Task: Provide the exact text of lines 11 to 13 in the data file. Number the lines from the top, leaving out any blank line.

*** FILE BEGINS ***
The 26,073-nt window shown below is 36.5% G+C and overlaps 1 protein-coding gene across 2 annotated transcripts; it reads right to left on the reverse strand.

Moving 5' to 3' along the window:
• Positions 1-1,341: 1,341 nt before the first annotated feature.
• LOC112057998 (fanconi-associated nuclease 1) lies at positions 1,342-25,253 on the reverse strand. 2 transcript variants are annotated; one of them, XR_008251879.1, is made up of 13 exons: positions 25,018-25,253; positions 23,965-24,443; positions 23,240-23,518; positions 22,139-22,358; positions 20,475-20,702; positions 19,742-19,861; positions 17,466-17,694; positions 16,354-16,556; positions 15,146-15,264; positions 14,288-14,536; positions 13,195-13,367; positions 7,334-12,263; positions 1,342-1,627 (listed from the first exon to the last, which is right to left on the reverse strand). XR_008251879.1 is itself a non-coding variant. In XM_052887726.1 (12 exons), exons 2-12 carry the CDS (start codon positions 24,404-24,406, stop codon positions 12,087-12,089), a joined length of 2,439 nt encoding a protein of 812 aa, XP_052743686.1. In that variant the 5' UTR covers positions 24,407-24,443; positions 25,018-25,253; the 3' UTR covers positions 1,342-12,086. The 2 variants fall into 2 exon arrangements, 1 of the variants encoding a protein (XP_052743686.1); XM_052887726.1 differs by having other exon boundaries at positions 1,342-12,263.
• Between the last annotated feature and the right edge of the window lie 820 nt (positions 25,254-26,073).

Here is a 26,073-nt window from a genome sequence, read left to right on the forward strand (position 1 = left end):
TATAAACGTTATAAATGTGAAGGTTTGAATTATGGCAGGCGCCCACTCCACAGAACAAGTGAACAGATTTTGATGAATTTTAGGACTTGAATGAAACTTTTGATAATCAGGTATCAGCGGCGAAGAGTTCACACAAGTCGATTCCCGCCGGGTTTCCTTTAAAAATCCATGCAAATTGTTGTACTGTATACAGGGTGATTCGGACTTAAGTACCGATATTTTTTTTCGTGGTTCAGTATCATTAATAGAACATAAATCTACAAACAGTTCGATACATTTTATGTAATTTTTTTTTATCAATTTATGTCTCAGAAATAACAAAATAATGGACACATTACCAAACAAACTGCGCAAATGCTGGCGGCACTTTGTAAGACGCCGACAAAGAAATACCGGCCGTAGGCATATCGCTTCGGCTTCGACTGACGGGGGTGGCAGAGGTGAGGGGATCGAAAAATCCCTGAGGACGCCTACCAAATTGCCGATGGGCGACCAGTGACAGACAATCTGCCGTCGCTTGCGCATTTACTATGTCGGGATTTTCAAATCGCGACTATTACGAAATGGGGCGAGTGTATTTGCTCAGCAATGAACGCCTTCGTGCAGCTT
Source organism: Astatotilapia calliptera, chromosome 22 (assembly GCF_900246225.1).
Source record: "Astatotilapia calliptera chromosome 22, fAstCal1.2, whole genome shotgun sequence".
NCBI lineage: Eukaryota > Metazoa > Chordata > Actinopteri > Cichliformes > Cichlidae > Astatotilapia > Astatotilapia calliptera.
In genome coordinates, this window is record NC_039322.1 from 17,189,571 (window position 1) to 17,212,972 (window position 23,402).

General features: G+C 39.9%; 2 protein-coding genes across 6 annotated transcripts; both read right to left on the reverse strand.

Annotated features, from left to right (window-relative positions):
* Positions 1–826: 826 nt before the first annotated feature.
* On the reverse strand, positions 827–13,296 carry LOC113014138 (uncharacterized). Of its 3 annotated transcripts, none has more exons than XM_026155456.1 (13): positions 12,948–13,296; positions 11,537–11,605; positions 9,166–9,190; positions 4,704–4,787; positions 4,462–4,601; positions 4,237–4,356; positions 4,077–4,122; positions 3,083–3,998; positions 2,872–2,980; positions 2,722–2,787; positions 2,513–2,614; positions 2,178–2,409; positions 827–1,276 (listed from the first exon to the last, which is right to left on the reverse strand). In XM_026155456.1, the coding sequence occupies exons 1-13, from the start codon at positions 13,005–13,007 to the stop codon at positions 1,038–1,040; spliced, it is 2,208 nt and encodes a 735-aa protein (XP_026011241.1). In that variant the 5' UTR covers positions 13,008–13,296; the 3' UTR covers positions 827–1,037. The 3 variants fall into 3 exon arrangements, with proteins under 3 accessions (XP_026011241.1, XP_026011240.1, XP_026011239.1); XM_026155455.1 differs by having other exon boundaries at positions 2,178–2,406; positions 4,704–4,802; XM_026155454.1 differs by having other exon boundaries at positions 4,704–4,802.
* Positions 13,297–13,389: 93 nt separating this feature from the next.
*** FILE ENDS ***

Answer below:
In genome coordinates, this window is record NC_039322.1 from 17,189,571 (window position 1) to 17,212,972 (window position 23,402).

General features: G+C 39.9%; 2 protein-coding genes across 6 annotated transcripts; both read right to left on the reverse strand.

Annotated features, from left to right (window-relative positions):